Catalyst Offers Greener Methane Conversion

April 28, 2017
A Washington State University research team have developed a nickel-based catalyst that weakens the methane molecule’s hydrogen-carbon bond, allowing it to break at much lower temperatures.

Researchers at Washington State University (WSU), Pullman, Wash., have developed a nickel-based catalyst that weakens the methane molecule’s hydrogen-carbon bond, allowing it to break at much lower temperatures. The catalyst could lead to significant energy savings and reduced pollution, they say.

The research, led by Jean-Sabin McEwen, assistant professor, and Su Ha, associate professor, in the school of chemical engineering and bioengineering, revealed that adding a small amount of carbon within the nickel-based catalyst creates nickel carbide, which generates a positive electrical field. They have built a numerical model of the reaction and currently are testing it experimentally. An article in Angewandte Chemie has more details on their work.

Nickel Catalyst

Figure 1. Methane carbon-hydrogen bond activation over nickel clusters (silver spheres) is promoted by low concentrations of surface carbon (brown spheres within the nickel cluster) or by a positive electric field. Source: Washington State University.

“We want to experimentally validate our computational results, which show evidence that a small amount of carbon would change the electronic state of the Ni nanoparticles that are supported over a metal oxide. As the charge state of Ni changes from a neutral species to a partially positively charged Ni ion, we want to [show] that it is easier to activate methane when Ni is partially positively charged,” notes McEwen.

“We have already begun preliminary experiments, but have been unable to observe the catalytic enhancement as predicted by theory so far. … to see a catalytic enhancement, we need a low concentration of carbon, but carbon deposits too quickly on our supported Ni cluster under our reaction conditions, which leads to a severe catalytic deactivation due to coking. We are currently working on ways to retard the coking rate so as to be able to monitor the catalytic activity when a low concentration of carbon is deposited on Ni. For example, one way to do this is to dope the Ni catalyst with small amounts of Sn,” says Ha.

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In previous work, the researchers were only able to apply a moderate external electric field. They are now modifying the catalyst bed to increase the magnitude of applied electric field while only applying an external bias of 200 V. “With such an effort, we believe that we can enhance the positive electric field effect and increase the methane conversion. In this way, we will be able to lower the required operating temperature for the reaction,” explains McEwen.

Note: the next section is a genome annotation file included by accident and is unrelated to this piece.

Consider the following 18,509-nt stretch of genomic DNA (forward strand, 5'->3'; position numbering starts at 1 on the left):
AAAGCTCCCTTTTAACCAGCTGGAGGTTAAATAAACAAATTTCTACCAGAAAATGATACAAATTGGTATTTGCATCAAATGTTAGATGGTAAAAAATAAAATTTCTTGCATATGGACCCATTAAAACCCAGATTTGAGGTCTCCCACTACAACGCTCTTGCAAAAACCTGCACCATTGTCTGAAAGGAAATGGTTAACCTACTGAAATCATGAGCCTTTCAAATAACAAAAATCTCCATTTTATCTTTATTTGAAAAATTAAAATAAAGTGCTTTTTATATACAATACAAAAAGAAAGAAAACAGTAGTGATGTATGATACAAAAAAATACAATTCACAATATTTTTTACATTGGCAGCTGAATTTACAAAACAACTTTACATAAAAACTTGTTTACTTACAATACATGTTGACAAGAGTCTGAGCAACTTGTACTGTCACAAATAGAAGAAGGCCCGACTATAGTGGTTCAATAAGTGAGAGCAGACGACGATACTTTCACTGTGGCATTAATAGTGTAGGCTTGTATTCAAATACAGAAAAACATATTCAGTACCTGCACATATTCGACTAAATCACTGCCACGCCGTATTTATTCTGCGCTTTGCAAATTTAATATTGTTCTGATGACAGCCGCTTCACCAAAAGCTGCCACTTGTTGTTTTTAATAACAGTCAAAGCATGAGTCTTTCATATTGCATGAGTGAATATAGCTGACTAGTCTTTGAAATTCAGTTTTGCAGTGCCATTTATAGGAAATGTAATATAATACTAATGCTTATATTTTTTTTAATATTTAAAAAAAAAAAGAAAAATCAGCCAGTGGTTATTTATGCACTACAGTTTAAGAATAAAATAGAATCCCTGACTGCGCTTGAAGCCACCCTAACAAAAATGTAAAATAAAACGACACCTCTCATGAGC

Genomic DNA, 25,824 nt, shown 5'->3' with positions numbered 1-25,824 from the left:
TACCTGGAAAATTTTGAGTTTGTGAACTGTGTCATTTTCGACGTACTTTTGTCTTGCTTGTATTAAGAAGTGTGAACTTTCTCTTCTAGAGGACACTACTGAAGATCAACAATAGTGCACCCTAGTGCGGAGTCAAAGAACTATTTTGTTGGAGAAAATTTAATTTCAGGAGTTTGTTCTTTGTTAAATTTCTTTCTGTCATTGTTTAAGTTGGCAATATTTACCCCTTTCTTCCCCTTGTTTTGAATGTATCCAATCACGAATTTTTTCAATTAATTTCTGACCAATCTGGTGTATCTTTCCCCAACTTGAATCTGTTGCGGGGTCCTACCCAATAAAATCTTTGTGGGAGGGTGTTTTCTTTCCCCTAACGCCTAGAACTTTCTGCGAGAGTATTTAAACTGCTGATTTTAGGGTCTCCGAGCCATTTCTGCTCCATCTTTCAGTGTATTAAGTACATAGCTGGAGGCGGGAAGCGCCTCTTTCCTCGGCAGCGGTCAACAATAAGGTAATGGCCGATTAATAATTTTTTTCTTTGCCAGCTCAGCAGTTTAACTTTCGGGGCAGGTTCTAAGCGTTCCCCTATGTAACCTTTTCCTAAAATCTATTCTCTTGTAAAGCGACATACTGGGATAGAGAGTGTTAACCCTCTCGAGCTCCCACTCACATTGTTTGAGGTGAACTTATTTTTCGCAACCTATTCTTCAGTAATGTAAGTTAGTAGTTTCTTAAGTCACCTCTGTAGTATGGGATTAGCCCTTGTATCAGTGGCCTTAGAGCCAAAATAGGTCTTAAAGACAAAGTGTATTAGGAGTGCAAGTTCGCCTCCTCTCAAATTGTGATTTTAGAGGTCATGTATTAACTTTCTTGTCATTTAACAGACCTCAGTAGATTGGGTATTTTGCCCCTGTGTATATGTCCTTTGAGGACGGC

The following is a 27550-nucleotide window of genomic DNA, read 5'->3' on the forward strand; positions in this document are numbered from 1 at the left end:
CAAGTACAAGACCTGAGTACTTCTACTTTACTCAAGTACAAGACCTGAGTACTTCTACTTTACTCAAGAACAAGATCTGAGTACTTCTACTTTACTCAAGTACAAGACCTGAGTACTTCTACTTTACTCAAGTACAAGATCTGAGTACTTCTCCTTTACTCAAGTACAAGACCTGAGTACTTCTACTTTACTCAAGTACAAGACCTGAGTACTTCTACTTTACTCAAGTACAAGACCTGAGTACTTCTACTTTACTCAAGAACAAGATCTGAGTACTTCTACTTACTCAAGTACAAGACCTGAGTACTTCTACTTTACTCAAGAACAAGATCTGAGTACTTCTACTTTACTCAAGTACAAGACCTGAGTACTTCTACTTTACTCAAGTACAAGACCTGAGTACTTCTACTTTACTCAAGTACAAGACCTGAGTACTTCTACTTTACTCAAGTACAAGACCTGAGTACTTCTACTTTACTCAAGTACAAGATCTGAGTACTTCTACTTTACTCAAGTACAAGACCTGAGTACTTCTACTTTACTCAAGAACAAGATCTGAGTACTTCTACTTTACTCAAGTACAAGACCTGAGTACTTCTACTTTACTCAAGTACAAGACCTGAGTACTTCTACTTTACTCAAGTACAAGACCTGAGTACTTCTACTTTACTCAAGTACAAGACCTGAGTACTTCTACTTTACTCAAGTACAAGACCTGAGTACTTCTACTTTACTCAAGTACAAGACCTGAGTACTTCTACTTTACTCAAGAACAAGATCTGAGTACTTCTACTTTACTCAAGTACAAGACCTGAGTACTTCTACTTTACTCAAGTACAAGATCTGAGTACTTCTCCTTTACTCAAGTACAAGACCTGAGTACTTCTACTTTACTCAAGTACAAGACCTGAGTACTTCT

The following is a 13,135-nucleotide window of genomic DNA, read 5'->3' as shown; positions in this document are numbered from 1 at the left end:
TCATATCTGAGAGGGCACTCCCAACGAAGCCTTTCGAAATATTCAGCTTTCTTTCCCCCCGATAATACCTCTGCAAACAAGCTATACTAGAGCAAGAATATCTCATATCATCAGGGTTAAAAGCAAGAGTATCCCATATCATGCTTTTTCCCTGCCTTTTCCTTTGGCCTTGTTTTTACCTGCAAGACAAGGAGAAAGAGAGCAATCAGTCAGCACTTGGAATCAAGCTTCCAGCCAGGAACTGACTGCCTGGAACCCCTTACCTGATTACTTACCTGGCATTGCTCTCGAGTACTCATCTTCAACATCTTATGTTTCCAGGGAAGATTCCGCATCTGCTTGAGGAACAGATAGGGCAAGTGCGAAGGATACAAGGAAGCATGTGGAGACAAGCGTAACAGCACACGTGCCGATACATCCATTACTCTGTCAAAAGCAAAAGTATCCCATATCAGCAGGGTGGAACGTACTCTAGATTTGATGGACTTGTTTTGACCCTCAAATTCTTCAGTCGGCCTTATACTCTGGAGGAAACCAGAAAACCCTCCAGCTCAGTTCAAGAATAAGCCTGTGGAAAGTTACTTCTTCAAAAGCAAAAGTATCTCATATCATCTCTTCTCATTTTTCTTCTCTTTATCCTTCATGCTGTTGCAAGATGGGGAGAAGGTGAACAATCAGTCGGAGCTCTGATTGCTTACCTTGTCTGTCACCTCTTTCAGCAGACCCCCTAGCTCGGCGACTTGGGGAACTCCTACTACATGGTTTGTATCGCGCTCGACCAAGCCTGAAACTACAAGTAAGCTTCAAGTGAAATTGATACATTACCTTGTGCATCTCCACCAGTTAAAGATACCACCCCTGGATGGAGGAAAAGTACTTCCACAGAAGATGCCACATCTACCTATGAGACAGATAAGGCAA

After initial studies are completed, the team will more carefully investigate the long-term stability of the catalyst. In terms of catalyst poisoning, the researchers are aware that too much C acts as a poison. “We do not plan to carburize the catalyst to that extent. Instead, we need to understand the initial behavior of the catalyst when a very small concentration of C is added to it. We will accomplish this by doping the catalyst with Sn, for example, so as to avoid its poisoning.”

“Our published theoretical work is a very interesting fundamental investigation, but its result applies to only a small window of time during the actual reaction if the catalyst is not further modified. Presently, understanding this phenomenon may be important when designing a catalytic reactor, particularly during the start-up process. The challenge we see, … is that while the presence of a few carbon atoms may indeed improve catalytic ability, this improvement will inevitably lead to further carbon deposition if the catalyst is not altered somehow to avoid its deactivation,” elaborates McEwen.

If such a system can be designed, it could prove to be a very valuable new catalyst technology that could lead to huge cost savings by lowering the operating temperature and steam requirement in a chemical plant, they believe.